Overton cast a long shadow over courts, his children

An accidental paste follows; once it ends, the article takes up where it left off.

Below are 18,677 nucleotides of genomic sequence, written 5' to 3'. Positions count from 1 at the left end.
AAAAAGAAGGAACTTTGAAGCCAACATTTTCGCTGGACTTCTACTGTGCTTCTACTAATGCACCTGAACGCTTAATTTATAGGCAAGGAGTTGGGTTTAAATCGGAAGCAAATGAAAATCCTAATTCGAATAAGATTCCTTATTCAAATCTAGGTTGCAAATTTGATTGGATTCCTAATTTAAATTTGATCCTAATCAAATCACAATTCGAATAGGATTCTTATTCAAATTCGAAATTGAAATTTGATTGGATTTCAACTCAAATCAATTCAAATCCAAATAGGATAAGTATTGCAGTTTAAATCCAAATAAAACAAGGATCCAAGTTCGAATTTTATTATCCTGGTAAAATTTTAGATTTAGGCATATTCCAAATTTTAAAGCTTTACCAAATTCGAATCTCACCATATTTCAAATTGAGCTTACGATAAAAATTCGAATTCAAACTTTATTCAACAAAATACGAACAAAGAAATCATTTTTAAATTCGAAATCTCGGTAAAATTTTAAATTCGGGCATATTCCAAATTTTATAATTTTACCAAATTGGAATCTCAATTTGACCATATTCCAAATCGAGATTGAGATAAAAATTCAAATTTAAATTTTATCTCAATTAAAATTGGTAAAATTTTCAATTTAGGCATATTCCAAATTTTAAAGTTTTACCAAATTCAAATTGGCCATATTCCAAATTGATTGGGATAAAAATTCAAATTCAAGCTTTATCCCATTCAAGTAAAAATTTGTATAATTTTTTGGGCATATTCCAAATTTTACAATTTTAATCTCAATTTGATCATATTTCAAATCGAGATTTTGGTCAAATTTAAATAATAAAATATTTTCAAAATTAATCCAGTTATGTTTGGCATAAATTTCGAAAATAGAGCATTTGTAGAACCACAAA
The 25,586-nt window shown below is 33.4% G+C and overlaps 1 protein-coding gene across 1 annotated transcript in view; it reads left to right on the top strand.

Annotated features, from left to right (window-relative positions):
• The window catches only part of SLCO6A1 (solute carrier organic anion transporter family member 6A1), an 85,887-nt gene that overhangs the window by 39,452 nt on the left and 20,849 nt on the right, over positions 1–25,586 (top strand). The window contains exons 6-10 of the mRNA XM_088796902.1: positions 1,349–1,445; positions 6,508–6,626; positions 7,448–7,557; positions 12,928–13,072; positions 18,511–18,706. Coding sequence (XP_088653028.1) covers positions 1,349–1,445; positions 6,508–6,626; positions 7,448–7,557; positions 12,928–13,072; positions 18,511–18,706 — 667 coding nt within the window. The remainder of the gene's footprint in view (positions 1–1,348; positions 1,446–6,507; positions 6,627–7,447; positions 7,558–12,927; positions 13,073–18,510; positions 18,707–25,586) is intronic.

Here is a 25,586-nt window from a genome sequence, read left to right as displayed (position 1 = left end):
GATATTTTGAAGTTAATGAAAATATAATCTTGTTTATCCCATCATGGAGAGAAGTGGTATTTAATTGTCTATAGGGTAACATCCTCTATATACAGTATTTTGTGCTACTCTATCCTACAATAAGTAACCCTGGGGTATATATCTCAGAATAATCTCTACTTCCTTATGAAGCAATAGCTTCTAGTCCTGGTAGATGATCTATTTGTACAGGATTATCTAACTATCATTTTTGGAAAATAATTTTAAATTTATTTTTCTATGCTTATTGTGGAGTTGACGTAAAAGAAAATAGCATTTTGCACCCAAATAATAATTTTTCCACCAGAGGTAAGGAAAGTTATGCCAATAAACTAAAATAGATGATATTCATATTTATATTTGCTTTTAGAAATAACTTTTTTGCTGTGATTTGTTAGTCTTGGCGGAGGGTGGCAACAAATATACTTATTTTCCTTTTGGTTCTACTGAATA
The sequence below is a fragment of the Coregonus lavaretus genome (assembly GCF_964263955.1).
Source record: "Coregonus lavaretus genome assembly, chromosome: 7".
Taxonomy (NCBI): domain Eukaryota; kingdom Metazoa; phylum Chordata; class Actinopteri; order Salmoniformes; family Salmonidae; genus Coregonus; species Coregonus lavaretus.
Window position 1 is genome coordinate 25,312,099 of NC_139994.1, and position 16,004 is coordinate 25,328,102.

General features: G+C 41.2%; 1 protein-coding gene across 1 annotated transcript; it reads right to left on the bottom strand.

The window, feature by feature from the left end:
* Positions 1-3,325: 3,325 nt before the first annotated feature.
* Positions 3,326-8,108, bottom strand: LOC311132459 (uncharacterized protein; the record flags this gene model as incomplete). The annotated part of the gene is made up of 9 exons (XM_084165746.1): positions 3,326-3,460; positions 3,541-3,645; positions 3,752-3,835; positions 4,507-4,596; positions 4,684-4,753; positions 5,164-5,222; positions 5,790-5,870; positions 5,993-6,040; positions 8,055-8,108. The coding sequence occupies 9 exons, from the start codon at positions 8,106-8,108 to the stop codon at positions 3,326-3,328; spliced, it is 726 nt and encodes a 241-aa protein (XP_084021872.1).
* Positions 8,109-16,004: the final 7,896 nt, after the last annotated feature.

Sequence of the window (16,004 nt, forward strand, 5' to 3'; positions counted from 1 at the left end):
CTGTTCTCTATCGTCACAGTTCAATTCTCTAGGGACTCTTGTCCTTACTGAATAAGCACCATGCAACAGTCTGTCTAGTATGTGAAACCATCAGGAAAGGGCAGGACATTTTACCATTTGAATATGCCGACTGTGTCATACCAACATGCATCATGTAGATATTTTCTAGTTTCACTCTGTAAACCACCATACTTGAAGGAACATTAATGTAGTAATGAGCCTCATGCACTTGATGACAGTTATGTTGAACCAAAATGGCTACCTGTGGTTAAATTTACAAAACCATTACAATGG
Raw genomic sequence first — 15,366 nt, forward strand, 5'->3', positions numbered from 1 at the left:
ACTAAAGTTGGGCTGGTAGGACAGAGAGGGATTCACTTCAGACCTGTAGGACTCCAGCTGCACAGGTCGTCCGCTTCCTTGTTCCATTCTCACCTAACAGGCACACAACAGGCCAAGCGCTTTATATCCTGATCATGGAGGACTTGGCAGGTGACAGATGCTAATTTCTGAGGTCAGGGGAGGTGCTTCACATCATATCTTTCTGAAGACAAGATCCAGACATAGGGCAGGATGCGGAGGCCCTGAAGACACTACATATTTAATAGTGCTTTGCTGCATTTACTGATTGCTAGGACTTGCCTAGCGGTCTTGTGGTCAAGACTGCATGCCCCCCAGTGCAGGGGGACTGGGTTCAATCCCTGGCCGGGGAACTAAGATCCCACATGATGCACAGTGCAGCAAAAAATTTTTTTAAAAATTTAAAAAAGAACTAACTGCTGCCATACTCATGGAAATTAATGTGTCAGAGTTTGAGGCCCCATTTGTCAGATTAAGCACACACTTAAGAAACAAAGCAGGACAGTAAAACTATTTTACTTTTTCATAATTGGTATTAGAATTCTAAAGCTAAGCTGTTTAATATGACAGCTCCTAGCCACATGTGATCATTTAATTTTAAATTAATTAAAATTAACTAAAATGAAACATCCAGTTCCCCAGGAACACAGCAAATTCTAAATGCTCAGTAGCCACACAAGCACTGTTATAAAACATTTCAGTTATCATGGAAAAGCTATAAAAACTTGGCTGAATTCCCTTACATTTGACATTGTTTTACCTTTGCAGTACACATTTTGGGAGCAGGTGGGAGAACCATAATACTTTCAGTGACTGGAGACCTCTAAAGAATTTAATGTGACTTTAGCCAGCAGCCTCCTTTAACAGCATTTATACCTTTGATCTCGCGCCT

ST. PETERSBURG - When William Overton was a student at Azalea Middle School in the 1960s, his father, then the chief circuit judge, told area teachers, including young William's, they couldn't go on strike. His father's influence hung over Overton's life for years, personally and professionally. After Overton had become a county judge in Pinellas County, a lawyer cited a case penned by his father, when Ben Overton was a Florida Supreme Court justice, involving the use of breath-measuring devices in drunken driving cases. Overton was with his father in Gainesville over Christmas when Ben Overton underwent open-heart surgery on Dec. 27. Though Ben Overton had retired from the state Supreme Court in 1999, he was still teaching constitutional law at the University of Florida's Levin College of Law, and he made sure he graded his students' papers before the procedure.Two days later, Ben Overton died from complications. He was 86. "Anyone who emulated him certainly had big shoes to fill," William Overton said. "I felt that most of my life." Today, Ben Overton will be laid to rest at the Royal Palm Cemetery in St. Petersburg. He was remembered in a memorial service in Gainesville, and on Monday he lay in state at the Florida Supreme Court in Tallahassee. Gov. Reubin Askew, who appointed him to the Florida Supreme Court in 1974, spoke during the two-hour ceremony at the capitol. Ben Overton was the first justice appointed under the state merit retention system. Before that system was enacted, prospective justices had to run for office, just like circuit and county judges do today. The new system was designed to take the politics and money out of the selection process. Once he was appointed, Ben Overton did a lot to make the judicial system more transparent by, among other things, working to allow cameras in Florida courtrooms. He also penned more than 1,400 opinions during his 25-year tenure as a justice. One of the more noteworthy ones ensured marital assets were distributed equally during a divorce, his son said. In St. Petersburg, Ben Overton got involved in the Boy Scouts, encouraging William to become an Eagle Scout. And during the 10 years he served as a circuit judge in Pinellas, he taught at Stetson University College of Law, much in the same way his son teaches at St. Petersburg College these days. Father and son also served as reservists in the U.S. Army. Ben Overton's 231st Transportation Company, then based in St. Petersburg, was called up during the Cuban Missile Crisis. Son William was called up during Desert Shield and Desert Storm in the early 1990s. Despite his father's influence, though, the younger Overton said he never intended to follow his father into the judiciary. In fact, he went to law school out of state at South Texas College Law School in an effort to step out of his father's rather large shadow. Ultimately, he decided to become a judge because it seemed like a natural progression after he had worked as a prosecutor in Pinellas. If there was anything his father handed down to his children, it was the importance of public service. Ben Overton's other son, Robert, works for the state, and his daughter, Catherine, was a schoolteacher. "Some people earn respect from their positions," Overton said. "He earned respect by his actions."
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